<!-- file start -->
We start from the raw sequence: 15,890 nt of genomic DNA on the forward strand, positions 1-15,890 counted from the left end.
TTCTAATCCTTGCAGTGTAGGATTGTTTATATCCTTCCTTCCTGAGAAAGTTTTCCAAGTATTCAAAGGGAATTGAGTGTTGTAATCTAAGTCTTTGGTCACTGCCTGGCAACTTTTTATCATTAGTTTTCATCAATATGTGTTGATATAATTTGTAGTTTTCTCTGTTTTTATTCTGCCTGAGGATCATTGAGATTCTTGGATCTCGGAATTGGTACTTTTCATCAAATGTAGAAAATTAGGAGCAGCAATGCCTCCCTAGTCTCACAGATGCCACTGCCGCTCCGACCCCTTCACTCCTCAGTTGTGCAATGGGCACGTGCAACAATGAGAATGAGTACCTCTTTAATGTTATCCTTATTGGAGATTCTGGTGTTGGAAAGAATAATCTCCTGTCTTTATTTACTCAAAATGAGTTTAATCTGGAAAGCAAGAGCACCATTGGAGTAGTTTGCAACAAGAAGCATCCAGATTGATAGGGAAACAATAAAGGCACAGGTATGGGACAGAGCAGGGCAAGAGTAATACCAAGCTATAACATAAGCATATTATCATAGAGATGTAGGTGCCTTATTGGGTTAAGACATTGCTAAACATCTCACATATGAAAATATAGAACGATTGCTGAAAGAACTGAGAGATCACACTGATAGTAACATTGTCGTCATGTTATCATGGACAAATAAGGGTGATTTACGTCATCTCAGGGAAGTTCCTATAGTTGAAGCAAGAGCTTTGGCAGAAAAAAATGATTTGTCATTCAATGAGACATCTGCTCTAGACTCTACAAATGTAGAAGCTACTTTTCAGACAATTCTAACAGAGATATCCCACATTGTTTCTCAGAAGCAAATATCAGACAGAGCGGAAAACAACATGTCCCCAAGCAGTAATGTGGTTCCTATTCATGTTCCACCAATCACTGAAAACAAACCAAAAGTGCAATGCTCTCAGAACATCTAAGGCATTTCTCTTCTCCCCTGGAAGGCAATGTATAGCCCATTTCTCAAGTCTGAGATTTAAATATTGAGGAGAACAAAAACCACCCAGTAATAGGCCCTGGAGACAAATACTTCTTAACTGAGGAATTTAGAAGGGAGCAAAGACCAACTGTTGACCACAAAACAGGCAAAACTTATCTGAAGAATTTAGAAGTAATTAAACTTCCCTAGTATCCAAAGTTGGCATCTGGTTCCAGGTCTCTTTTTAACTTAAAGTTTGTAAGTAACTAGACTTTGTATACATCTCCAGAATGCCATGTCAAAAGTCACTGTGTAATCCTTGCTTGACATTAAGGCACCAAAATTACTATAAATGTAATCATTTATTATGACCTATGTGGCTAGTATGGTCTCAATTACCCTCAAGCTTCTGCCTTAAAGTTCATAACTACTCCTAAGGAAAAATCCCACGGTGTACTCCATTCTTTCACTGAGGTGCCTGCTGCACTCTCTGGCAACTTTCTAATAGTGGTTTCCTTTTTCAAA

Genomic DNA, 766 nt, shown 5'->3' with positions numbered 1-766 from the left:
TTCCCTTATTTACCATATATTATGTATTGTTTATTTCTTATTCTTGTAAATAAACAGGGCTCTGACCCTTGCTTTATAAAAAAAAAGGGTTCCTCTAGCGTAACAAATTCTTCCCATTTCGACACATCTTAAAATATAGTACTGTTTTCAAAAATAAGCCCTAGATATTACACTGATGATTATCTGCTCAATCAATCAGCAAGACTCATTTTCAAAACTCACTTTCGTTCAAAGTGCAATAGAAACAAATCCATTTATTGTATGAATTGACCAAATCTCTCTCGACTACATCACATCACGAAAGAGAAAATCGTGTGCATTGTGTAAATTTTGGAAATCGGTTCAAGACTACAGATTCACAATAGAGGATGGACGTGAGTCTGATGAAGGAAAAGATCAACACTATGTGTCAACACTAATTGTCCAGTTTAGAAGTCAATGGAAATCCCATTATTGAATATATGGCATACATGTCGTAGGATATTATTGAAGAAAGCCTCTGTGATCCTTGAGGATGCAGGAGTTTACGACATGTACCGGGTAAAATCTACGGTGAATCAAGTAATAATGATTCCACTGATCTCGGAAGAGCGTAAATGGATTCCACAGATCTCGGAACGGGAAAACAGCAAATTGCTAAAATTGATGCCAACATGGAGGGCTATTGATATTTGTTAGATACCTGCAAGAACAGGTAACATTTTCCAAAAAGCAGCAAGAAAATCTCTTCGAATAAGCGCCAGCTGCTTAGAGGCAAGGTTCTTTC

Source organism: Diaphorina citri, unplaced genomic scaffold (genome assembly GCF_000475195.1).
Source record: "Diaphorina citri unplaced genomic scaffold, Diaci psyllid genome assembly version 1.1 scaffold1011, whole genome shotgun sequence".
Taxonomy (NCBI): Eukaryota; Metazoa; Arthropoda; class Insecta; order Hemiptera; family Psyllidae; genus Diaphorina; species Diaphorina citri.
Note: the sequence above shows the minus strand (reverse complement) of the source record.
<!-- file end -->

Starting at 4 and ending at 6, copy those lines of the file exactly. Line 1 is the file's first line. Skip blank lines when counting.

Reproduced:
TTCCCTTATTTACCATATATTATGTATTGTTTATTTCTTATTCTTGTAAATAAACAGGGCTCTGACCCTTGCTTTATAAAAAAAAAGGGTTCCTCTAGCGTAACAAATTCTTCCCATTTCGACACATCTTAAAATATAGTACTGTTTTCAAAAATAAGCCCTAGATATTACACTGATGATTATCTGCTCAATCAATCAGCAAGACTCATTTTCAAAACTCACTTTCGTTCAAAGTGCAATAGAAACAAATCCATTTATTGTATGAATTGACCAAATCTCTCTCGACTACATCACATCACGAAAGAGAAAATCGTGTGCATTGTGTAAATTTTGGAAATCGGTTCAAGACTACAGATTCACAATAGAGGATGGACGTGAGTCTGATGAAGGAAAAGATCAACACTATGTGTCAACACTAATTGTCCAGTTTAGAAGTCAATGGAAATCCCATTATTGAATATATGGCATACATGTCGTAGGATATTATTGAAGAAAGCCTCTGTGATCCTTGAGGATGCAGGAGTTTACGACATGTACCGGGTAAAATCTACGGTGAATCAAGTAATAATGATTCCACTGATCTCGGAAGAGCGTAAATGGATTCCACAGATCTCGGAACGGGAAAACAGCAAATTGCTAAAATTGATGCCAACATGGAGGGCTATTGATATTTGTTAGATACCTGCAAGAACAGGTAACATTTTCCAAAAAGCAGCAAGAAAATCTCTTCGAATAAGCGCCAGCTGCTTAGAGGCAAGGTTCTTTC

Source organism: Diaphorina citri, unplaced genomic scaffold (genome assembly GCF_000475195.1).
Source record: "Diaphorina citri unplaced genomic scaffold, Diaci psyllid genome assembly version 1.1 scaffold1011, whole genome shotgun sequence".